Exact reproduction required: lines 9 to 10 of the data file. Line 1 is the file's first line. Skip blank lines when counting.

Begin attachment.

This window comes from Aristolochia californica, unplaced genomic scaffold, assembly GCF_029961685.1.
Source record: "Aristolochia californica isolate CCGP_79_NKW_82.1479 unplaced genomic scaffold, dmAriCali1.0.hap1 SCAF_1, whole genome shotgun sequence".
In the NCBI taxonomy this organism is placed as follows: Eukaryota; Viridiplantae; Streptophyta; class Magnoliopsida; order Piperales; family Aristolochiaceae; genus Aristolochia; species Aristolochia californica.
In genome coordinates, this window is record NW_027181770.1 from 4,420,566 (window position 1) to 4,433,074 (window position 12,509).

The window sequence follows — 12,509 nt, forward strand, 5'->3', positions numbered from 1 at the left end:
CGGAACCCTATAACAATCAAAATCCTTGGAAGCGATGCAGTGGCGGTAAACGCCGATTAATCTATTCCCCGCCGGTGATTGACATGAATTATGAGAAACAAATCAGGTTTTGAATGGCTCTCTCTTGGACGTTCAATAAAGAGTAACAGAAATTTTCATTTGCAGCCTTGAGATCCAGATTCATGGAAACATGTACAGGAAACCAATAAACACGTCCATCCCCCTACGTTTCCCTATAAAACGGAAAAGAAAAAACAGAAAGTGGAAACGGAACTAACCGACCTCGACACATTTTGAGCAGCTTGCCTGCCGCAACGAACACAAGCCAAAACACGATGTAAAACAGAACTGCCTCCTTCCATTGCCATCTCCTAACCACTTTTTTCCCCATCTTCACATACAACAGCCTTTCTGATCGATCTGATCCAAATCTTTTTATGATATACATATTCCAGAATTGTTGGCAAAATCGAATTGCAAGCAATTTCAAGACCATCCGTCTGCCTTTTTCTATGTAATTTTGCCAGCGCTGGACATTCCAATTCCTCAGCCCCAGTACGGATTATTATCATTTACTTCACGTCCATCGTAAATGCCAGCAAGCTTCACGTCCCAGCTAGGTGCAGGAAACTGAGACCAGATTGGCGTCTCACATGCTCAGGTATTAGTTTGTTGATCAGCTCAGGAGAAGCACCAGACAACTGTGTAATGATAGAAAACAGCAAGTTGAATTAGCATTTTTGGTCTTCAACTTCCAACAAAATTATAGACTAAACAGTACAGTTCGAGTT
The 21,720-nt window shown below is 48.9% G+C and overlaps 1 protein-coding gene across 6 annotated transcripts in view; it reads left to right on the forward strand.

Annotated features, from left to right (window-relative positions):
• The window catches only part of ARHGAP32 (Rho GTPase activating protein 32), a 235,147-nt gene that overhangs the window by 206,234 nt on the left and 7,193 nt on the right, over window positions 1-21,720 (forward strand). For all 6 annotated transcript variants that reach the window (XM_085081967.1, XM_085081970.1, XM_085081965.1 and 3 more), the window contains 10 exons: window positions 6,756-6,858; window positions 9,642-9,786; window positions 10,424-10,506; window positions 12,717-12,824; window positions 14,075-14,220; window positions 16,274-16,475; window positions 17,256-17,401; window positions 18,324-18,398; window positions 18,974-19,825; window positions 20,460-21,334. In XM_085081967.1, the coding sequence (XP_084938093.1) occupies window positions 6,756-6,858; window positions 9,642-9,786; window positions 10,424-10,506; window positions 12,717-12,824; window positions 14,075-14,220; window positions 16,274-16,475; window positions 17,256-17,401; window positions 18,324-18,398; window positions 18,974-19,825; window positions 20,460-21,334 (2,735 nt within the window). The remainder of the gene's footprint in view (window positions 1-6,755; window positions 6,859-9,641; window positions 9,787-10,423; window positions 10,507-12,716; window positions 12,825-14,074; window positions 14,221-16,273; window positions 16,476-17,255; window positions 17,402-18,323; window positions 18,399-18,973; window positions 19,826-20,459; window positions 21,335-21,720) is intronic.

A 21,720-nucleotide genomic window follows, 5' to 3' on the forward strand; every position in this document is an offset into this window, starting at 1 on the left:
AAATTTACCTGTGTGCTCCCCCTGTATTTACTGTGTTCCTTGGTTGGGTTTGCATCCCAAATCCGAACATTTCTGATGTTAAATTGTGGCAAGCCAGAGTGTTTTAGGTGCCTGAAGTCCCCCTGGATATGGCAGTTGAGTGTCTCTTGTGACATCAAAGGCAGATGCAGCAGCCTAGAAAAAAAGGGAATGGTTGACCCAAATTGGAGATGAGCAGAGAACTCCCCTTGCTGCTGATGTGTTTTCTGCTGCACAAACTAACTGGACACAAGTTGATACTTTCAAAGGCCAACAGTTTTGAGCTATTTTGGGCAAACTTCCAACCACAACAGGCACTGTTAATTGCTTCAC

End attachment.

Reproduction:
• The window catches only part of ARHGAP32 (Rho GTPase activating protein 32), a 235,147-nt gene that overhangs the window by 206,234 nt on the left and 7,193 nt on the right, over window positions 1-21,720 (forward strand). For all 6 annotated transcript variants that reach the window (XM_085081967.1, XM_085081970.1, XM_085081965.1 and 3 more), the window contains 10 exons: window positions 6,756-6,858; window positions 9,642-9,786; window positions 10,424-10,506; window positions 12,717-12,824; window positions 14,075-14,220; window positions 16,274-16,475; window positions 17,256-17,401; window positions 18,324-18,398; window positions 18,974-19,825; window positions 20,460-21,334. In XM_085081967.1, the coding sequence (XP_084938093.1) occupies window positions 6,756-6,858; window positions 9,642-9,786; window positions 10,424-10,506; window positions 12,717-12,824; window positions 14,075-14,220; window positions 16,274-16,475; window positions 17,256-17,401; window positions 18,324-18,398; window positions 18,974-19,825; window positions 20,460-21,334 (2,735 nt within the window). The remainder of the gene's footprint in view (window positions 1-6,755; window positions 6,859-9,641; window positions 9,787-10,423; window positions 10,507-12,716; window positions 12,825-14,074; window positions 14,221-16,273; window positions 16,476-17,255; window positions 17,402-18,323; window positions 18,399-18,973; window positions 19,826-20,459; window positions 21,335-21,720) is intronic.

A 21,720-nucleotide genomic window follows, 5' to 3' on the forward strand; every position in this document is an offset into this window, starting at 1 on the left: